There are few better places to enjoy a hot dog than at Nathan’s Famous on Coney Island, where even as snow lands on the beach and your fingers ache with cold, a grilled dog with crinkle-cut fries can make you love New York a little harder. But the chain’s flagship, open for nearly a century, has been dark and shuttered since Hurricane Sandy crushed the neighborhood.
Earlier this year, Nathan’s announced its plans to reopen in the same spot this spring and five days ago, demolition inside the restaurant began. The structure was severely damaged by water, and a demo team moved back and forth with garbage cans full of debris. One worker said about a month of cleanup was likely ahead before the rebuild could start.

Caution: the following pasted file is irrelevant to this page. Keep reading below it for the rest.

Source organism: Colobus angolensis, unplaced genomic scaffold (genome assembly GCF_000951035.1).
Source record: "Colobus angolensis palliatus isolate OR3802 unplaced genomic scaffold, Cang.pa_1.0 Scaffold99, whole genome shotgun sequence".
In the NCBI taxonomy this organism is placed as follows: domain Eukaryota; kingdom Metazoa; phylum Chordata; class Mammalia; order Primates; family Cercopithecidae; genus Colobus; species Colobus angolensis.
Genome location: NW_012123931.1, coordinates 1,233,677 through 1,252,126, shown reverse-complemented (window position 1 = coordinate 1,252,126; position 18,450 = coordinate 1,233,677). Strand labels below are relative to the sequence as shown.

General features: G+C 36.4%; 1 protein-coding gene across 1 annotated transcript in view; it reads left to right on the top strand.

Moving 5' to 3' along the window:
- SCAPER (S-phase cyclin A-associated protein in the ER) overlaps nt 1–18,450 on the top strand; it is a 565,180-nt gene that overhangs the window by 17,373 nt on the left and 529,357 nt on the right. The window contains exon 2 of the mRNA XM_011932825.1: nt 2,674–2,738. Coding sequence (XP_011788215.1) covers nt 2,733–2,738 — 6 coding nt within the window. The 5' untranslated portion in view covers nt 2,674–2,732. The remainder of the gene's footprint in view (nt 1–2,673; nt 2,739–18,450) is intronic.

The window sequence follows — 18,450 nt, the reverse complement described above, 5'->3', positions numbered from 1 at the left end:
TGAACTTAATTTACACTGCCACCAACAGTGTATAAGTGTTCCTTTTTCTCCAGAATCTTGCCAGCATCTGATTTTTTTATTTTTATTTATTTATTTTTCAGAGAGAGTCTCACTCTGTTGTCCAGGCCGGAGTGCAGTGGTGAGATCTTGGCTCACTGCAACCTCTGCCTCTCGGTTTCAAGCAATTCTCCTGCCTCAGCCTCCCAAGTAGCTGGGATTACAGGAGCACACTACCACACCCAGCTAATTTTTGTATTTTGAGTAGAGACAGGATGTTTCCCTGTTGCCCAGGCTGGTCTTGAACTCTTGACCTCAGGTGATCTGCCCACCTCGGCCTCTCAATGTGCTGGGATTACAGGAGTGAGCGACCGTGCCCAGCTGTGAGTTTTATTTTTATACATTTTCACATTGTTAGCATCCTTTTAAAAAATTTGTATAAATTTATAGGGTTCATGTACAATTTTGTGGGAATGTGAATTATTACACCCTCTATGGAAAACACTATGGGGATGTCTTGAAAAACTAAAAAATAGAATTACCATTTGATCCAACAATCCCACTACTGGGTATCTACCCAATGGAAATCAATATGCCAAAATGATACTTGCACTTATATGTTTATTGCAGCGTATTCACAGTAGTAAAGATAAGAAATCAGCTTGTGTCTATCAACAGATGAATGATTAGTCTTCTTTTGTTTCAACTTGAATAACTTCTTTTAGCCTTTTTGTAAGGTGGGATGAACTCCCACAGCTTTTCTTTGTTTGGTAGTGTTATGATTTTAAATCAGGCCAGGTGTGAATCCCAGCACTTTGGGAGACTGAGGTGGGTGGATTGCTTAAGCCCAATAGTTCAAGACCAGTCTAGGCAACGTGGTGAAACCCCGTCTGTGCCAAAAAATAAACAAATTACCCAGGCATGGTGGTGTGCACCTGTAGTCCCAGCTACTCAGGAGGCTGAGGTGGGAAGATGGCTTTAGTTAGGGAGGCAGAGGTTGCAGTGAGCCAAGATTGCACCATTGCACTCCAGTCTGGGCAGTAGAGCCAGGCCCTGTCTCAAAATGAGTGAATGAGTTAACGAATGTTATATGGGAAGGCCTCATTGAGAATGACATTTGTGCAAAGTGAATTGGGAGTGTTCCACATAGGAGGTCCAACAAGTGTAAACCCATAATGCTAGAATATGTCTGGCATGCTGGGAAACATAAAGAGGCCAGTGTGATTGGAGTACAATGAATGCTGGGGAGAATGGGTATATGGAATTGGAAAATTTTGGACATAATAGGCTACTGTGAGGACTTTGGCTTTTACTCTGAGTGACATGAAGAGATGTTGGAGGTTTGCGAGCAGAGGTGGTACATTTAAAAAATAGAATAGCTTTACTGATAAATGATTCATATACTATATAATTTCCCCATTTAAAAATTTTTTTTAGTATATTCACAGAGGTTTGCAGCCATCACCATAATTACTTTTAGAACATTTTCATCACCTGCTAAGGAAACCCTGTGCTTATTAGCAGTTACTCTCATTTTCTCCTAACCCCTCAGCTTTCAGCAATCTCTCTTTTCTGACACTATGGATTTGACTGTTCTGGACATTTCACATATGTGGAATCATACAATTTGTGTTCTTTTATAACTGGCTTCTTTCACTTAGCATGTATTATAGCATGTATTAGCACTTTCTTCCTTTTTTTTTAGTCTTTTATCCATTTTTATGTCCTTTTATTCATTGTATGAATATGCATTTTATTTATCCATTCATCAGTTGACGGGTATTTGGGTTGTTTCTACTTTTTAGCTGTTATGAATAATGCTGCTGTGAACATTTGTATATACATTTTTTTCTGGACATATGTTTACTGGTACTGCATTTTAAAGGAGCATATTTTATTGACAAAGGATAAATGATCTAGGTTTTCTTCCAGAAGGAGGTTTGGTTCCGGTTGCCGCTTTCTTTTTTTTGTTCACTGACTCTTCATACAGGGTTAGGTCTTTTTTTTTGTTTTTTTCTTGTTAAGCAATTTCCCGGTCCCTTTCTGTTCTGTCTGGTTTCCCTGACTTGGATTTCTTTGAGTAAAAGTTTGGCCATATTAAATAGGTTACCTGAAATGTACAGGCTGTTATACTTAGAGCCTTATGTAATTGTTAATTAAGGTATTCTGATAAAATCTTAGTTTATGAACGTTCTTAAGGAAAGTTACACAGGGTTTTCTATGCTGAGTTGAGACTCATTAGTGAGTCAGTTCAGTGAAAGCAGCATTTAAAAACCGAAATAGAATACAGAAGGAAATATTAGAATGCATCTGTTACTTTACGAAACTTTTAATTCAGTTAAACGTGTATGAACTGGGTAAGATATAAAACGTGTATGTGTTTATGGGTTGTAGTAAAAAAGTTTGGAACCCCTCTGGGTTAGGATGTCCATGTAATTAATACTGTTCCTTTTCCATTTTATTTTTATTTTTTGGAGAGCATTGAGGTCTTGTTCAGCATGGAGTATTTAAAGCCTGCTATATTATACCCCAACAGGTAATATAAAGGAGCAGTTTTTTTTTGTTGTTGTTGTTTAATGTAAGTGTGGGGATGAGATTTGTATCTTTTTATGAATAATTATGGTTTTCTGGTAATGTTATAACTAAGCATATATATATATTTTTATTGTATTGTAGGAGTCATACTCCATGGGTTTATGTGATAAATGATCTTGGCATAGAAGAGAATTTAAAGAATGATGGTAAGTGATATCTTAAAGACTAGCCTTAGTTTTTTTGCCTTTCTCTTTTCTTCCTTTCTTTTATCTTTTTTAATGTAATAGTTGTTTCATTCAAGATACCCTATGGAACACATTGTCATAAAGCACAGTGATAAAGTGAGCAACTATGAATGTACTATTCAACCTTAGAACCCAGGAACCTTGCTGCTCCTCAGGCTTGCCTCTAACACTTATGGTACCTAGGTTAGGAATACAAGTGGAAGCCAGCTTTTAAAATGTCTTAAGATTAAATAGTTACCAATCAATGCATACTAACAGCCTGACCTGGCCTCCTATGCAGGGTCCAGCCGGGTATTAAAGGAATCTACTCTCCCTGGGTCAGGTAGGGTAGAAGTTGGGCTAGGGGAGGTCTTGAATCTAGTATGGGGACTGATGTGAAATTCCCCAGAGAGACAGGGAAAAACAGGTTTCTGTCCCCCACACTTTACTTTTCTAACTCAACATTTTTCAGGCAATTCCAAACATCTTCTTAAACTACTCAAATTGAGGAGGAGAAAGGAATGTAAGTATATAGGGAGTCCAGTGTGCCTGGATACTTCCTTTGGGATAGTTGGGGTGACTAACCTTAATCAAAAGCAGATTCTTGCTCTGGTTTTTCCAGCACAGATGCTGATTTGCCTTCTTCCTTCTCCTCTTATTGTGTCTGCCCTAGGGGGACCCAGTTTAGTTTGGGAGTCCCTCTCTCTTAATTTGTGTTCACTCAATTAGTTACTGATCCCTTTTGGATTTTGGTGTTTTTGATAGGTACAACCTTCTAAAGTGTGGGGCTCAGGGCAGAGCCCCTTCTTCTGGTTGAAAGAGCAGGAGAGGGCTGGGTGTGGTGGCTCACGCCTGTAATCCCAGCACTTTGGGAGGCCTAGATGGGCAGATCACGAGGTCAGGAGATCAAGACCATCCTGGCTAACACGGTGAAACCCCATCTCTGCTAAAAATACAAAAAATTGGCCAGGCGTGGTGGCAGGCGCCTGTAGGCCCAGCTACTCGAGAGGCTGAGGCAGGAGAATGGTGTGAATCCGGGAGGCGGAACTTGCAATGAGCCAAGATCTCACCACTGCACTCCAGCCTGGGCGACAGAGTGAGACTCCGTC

Here’s a heartbreaking look inside Nathan’s right now:
Nathan’s was founded in by Nathan Handwerker, a Jewish immigrant from Poland who sold all-beef hot dogs at his Coney Island stand for a nickel a piece (when the going rate was a dime). His son, Murray Handwerker, helped grow the business into a large chain, but sold his stake in 1987.
It may not be a little family-run counter anymore, but Nathan’s is still an essential part of Coney Island culture, and the sign that hangs outside today is a relief: “After 100 years, no hurricane will get us down. We are rebuilding.”